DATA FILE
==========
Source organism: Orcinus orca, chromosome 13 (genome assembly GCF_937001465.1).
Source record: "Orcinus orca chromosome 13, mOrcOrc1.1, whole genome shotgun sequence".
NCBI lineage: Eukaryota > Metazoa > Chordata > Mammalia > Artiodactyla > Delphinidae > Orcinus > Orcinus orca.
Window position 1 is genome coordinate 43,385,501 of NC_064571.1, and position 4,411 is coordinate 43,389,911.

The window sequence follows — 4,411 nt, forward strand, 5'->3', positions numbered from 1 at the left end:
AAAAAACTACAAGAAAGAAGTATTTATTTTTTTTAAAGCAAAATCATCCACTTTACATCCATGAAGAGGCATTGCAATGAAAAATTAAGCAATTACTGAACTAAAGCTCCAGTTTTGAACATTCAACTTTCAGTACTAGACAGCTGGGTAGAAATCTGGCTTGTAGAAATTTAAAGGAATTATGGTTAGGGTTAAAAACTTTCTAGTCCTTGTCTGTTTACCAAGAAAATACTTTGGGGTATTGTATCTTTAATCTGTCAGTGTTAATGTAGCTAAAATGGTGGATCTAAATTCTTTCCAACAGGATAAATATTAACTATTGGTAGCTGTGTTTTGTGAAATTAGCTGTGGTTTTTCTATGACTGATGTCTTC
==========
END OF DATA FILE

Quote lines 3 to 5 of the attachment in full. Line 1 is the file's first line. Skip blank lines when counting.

NCBI lineage: Eukaryota > Metazoa > Chordata > Mammalia > Artiodactyla > Delphinidae > Orcinus > Orcinus orca.
Window position 1 is genome coordinate 43,385,501 of NC_064571.1, and position 4,411 is coordinate 43,389,911.

The window sequence follows — 4,411 nt, forward strand, 5'->3', positions numbered from 1 at the left end: